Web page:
Trigonometry

Trigonometry is a word derived from Greek and it means the measurement of triangles. Basically, it is the study of triangles (particularly right triangles) and the relationships between their sides and angles.
If you've just started studying trigonometry (or if you are here for a 'refresher' course), you've probably seen terms such as 'sine' or 'arctangent'. Now you'll see what they mean.

Basic Trigonometric Functions

The above diagram is a right triangle with sides labeled in terms of Angle A.
(Yes, the hypotenuse is also an "adjacent" side of angle A, but it always gets labeled as hypotenuse. Incidentally, the hypotenuse is always the longest side of a right triangle and it is always opposite the right angle.)

Let's suppose Angle A is 40°. Using the handy trigonometry calculator, we look up the sine of 40° and find that it is 0.64279 but what exactly does this mean? Looking at the definition, we see that the sine of an angle is the ratio of the length of the opposite side divided by the length of the hypotenuse. So, we can say:

sine(40°) = 0.64279 = opposite side ÷ hypotenuse

This means that for every right triangle with a 40° angle, the ratio of the opposite side to the hypotenuse will always be 0.64279.
Let's suppose we have such a triangle and we know that the hypotenuse is 7 feet long. How long is the opposite side?
From above, we showed that 0.64279 = opposite side ÷ hypotenuse. Using a little algebra we can say that the opposite side = 0.64279 • hypotenuse or 0.64279 • 7. Therefore the opposite side = 4.4995 feet.

If we wanted to find the length of the third side, (the adjacent side), we could use the Pythagorean Theorem, but we can solve it using trigonometry.
We see from the above chart that the cosine of angle A = adjacent side ÷ hypotenuse. Using the calculator, we find that the cosine of 40° = 0.76604 and so:

cosine(40°) = 0.76604 = adjacent side ÷ hypotenuse
Using a little algebra, we can say the
adjacent side = 0.76604 • hypotenuse
adjacent side = 0.76604 • 7

Just to make absolutely sure of our calculations (and to have an excuse to show another trigonometric function), we see that the tangent function is the ratio of the opposite side divided by the adjacent side.
In this case the opposite side divided by the adjacent is 4.4995 ÷ 5.3623 which equals 0.83911. Looking up the tangent of 40° on the calculator, shows that it equals 0.8391 which agrees pretty darned well don't you think?

Sine, cosine and tangent are the most frequently used trigonometric functions. There are 3 other functions (cotangent, secant and cosecant) but because this is just an introduction to trigonometry, there is no need to discuss these. (But if you really have to know, you can find the definitions at the calculator as well as other pages).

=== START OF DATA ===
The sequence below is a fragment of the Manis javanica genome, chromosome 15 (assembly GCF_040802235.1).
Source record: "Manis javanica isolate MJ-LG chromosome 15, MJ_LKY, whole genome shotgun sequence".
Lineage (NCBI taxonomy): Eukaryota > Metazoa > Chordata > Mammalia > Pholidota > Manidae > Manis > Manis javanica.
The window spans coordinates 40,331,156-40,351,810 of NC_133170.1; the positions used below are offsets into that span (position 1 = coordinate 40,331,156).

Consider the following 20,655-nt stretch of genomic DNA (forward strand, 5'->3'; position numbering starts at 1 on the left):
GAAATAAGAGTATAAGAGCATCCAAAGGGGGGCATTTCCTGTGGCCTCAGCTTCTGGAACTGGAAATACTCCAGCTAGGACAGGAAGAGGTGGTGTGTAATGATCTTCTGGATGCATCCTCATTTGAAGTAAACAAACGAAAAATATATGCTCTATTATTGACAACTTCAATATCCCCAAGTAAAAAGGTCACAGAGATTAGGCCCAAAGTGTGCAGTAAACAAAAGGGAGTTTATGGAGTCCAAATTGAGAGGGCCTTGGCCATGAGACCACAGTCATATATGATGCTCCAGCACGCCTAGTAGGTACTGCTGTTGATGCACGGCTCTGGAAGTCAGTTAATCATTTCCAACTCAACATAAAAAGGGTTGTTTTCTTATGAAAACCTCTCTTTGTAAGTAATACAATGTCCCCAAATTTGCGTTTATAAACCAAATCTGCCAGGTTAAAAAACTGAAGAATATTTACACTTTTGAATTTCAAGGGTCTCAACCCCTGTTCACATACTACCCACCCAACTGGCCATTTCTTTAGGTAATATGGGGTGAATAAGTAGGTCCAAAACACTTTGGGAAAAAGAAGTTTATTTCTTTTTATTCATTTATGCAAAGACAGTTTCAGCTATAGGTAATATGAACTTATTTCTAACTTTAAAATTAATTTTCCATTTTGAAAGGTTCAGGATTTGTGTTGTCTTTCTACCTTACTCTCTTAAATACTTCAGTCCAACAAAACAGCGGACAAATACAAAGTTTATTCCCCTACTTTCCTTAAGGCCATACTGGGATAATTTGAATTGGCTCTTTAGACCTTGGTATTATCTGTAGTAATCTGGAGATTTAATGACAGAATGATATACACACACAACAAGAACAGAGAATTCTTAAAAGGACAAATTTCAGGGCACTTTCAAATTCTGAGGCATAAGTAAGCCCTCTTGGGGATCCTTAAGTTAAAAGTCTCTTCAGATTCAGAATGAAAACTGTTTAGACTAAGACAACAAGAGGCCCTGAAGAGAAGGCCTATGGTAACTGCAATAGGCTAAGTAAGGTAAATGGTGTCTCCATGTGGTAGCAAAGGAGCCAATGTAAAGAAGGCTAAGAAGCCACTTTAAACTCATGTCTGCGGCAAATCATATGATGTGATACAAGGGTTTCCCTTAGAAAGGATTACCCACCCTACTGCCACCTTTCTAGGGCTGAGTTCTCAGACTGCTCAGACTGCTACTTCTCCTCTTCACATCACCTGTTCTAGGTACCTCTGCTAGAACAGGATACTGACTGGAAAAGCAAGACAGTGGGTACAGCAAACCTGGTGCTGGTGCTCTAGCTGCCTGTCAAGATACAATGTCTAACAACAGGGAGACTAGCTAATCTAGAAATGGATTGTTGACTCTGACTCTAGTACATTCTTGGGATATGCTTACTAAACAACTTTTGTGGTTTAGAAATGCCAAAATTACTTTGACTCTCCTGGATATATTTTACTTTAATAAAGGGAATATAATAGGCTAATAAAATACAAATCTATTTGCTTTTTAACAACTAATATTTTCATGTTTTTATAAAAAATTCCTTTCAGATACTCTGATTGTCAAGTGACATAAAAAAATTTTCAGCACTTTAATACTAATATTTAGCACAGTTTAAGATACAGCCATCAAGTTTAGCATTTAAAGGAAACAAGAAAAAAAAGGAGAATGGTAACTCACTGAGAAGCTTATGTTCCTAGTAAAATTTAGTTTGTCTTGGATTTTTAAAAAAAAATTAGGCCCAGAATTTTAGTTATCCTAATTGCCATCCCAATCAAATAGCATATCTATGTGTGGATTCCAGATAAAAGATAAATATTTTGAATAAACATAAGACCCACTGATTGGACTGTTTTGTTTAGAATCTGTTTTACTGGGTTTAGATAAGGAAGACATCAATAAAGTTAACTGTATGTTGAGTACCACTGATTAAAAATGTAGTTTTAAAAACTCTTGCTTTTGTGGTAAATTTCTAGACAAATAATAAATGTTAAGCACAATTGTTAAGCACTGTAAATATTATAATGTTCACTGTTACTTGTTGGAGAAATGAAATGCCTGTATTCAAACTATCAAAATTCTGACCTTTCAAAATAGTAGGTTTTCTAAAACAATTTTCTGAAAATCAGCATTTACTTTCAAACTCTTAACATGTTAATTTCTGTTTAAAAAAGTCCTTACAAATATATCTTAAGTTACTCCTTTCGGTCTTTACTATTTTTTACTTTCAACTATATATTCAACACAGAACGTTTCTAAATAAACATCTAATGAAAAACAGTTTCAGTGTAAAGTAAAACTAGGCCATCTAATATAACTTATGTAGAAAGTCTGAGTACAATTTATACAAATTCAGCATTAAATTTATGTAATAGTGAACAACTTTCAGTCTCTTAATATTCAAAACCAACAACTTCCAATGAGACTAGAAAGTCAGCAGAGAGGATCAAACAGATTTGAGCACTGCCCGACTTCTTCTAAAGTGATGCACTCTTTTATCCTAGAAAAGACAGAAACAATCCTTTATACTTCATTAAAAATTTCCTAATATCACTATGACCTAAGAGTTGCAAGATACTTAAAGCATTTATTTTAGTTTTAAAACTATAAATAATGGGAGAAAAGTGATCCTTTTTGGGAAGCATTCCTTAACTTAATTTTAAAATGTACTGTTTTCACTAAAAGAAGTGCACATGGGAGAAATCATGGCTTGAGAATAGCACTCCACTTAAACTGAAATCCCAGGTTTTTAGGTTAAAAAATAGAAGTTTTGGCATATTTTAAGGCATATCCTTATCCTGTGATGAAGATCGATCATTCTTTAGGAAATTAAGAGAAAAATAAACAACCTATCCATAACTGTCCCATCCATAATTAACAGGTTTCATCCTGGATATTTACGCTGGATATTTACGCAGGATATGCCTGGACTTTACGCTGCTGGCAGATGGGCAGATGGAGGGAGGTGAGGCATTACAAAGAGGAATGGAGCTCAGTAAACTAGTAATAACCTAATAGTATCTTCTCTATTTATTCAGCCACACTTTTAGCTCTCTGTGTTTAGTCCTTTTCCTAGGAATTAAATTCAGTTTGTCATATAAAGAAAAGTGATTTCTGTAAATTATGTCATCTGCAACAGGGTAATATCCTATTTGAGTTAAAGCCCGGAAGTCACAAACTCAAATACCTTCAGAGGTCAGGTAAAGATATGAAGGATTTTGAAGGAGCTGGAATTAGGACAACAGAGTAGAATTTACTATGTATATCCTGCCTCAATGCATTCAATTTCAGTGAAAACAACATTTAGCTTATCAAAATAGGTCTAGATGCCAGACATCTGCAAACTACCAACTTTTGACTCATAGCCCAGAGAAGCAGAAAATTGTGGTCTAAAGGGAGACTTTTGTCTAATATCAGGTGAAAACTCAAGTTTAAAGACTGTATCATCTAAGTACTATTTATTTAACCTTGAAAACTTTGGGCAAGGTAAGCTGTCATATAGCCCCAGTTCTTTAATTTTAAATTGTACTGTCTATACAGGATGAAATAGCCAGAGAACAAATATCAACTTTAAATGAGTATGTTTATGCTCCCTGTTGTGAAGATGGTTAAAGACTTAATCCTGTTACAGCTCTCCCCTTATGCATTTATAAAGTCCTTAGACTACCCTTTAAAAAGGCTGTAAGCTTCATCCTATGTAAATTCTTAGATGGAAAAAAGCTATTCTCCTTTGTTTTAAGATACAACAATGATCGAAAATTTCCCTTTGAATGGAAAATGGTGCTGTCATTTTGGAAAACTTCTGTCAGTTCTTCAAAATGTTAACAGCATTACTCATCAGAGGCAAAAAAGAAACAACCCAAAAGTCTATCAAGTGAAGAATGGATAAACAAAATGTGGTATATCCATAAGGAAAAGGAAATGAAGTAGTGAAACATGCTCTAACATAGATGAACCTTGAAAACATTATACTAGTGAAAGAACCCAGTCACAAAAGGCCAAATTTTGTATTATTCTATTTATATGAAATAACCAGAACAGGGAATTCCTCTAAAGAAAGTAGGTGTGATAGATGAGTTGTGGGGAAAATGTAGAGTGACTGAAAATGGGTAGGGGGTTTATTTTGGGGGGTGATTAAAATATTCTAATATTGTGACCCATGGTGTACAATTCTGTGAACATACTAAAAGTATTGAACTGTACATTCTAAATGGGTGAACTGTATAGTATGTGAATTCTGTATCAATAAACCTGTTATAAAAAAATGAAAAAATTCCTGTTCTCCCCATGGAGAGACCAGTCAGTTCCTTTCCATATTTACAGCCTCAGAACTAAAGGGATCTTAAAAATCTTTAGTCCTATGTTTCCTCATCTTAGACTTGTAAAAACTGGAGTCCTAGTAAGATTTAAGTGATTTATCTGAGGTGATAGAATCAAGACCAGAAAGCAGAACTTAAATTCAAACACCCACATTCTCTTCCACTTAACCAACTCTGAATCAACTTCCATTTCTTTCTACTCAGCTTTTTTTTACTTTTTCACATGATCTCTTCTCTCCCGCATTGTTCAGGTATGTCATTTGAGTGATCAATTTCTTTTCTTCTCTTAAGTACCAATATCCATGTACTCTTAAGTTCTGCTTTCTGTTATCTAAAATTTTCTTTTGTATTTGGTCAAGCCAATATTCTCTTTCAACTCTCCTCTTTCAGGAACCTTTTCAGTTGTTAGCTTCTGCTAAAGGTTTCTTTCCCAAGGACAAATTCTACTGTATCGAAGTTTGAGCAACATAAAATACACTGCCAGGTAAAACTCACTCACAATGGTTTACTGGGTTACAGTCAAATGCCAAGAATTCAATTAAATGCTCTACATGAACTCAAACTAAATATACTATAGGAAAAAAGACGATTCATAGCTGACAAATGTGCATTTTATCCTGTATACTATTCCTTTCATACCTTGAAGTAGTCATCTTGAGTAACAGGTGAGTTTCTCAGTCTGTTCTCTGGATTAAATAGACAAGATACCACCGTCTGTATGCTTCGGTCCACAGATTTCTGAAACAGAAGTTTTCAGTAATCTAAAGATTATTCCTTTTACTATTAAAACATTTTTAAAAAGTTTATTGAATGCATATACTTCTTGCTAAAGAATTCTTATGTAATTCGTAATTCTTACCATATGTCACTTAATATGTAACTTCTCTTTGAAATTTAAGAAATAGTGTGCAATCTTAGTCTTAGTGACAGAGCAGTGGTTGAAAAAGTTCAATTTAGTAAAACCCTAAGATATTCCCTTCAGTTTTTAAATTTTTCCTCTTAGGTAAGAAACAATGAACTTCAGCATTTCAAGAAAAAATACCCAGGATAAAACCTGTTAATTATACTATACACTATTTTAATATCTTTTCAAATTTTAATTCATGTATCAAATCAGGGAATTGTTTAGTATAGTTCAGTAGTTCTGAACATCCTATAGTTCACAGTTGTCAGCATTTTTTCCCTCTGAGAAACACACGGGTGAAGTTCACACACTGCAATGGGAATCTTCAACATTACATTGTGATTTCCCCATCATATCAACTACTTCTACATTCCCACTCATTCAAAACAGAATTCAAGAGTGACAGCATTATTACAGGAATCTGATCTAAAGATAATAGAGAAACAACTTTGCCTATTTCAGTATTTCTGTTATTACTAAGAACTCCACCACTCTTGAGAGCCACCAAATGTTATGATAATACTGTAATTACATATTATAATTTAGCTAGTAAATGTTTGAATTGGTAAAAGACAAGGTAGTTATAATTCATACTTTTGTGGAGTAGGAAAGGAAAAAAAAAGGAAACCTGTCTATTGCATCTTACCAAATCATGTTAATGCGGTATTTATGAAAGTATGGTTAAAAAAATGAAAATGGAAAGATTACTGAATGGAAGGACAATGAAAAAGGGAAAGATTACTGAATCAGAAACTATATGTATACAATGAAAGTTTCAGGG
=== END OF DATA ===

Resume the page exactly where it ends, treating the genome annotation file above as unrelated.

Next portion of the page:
Eventually, in your study of trigonometry, you will encounter the term radian. Like degrees, the radian is a unit of angular measure but unlike degrees, it is not some arbitrary unit that was conveniently chosen.
The radian is the subtended central angle of a circle (∠A) formed by an arc (red line) whose length exactly equals that of the radius. Let's see how this is derived.

From the formulas for a circle, we see that the

circumference = 2 • π • radius

So, for every circle, 2 π radii subtend a "central angle" of 360°
and therefore one radius would subtend a central angle of
360° ÷ (2 • π) = 180° ÷ π = 57.295779513... degrees = 1 radian

Some of the more common angles expressed in radians are:

45° = π ÷ 4 radians     30° = π ÷ 6 radians     20° = π ÷ 9 radians
15° = π ÷ 12 radians     10° = π ÷ 18 radians     5° = π ÷ 36 radians

To convert degrees to radians multiply by (π ÷ 180)
To convert radians to degrees multiply by (180 ÷ π)
Or here's an angle converter that you can use.

The further you progress in mathematics, the more you'll encounter angular measure in radians rather than degrees. You can see the reason since the radian is derived from its relationship to the circle.

Inverse Trigonometric Functions

 The term "inverse" is a little deceiving because it implies a reciprocal. To make things even more confusing, the abbreviations for these functions also seem to suggest a reciprocal. For example, the inverse sine function is sin-1 but it does not mean 1 / sine. Okay, let's see what it does mean.

Inverse trigonometric functions are also known as arc functions.
Just as there are 6 trigonometric functions, there are also 6 trigonometric arc functions - arc sine, arc cosine, and so on.
The arc function means the angle whose trigonometric function equals a specific value.
Stating this another way, if the trigonometric function of ∠ y = x, then the arc function of x is ∠ y.
For example, the arc sine of 0.64279 is 40°.

If we graph the trigonometric functions (see below), we see that each of the six trigonometric arc functions can have 2 values.
For example, looking at the sine graph we can see that the arc sine of .5 can be 30° or 150°. Looking at the tangent graph, the arc tangent of 1.732 can be 60° or 240°.
We stated above that the arc sine of 0.64279 is 40° but it is also 140°
If we call one arc function value ∠y and we call the second arc function value ∠y2 then we have these 6 formulas for determining the second arc function values:

Graphs of the 6 Trigonometric Functions

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